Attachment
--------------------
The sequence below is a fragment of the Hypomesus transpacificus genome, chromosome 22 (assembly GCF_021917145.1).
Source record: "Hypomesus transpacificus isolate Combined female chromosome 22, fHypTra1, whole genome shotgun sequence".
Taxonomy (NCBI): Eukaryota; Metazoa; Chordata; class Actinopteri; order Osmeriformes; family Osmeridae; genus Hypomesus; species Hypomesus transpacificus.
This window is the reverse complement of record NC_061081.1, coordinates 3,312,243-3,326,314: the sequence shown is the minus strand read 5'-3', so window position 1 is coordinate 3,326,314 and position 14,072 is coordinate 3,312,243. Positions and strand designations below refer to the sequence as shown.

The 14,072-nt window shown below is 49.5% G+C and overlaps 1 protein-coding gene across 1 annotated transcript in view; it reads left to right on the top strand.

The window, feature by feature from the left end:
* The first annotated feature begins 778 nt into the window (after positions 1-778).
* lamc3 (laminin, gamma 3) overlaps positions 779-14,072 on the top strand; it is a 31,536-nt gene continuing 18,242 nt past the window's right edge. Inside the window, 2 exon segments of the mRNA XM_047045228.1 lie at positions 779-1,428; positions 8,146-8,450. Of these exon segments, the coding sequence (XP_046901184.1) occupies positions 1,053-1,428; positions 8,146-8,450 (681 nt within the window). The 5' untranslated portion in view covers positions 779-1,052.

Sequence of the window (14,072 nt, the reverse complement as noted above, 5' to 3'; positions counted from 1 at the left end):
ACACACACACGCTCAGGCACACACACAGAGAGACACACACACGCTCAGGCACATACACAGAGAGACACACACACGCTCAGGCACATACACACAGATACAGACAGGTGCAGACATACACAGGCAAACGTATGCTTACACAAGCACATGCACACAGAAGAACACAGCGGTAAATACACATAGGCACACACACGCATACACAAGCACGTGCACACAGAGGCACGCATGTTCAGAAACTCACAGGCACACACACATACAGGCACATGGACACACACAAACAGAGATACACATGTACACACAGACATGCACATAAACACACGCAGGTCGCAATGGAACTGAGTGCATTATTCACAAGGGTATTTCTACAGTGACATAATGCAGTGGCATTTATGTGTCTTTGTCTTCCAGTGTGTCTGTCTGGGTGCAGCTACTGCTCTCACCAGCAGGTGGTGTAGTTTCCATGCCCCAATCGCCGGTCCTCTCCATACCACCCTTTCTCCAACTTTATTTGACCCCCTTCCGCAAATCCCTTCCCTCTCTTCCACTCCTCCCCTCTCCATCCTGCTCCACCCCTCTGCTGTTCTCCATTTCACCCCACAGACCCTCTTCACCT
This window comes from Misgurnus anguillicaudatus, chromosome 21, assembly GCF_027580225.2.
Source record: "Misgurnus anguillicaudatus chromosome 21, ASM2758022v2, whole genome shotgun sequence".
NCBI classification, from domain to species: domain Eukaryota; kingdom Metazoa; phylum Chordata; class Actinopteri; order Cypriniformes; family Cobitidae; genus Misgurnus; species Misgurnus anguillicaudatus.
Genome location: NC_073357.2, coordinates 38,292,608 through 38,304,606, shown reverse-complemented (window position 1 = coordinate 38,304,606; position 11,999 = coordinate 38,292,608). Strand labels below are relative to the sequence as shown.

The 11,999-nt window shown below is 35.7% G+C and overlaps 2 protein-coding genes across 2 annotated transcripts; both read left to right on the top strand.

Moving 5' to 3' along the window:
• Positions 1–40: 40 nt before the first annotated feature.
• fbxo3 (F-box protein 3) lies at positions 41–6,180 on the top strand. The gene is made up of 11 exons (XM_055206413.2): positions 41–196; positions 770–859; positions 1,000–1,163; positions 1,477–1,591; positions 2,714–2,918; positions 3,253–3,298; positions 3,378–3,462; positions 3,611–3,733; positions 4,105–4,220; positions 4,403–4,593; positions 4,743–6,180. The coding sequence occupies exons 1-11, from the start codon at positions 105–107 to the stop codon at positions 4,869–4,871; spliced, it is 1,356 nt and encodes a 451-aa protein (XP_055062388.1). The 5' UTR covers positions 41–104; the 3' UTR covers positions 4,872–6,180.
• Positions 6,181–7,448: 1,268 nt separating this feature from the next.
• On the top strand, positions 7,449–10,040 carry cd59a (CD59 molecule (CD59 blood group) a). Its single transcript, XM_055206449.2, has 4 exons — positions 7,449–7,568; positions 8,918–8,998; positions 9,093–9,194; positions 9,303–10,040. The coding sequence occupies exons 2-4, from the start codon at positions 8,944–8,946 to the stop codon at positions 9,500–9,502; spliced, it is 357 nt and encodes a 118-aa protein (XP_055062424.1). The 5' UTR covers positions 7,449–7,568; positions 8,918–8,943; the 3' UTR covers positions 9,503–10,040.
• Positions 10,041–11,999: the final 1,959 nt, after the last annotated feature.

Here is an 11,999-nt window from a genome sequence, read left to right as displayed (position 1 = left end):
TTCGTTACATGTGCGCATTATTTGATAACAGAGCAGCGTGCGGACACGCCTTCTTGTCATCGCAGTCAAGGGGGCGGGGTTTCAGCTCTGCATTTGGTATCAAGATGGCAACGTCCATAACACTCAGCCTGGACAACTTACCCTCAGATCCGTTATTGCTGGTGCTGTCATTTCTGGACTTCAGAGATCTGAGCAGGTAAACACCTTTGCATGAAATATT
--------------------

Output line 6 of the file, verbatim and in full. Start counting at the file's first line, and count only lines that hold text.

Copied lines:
The window, feature by feature from the left end: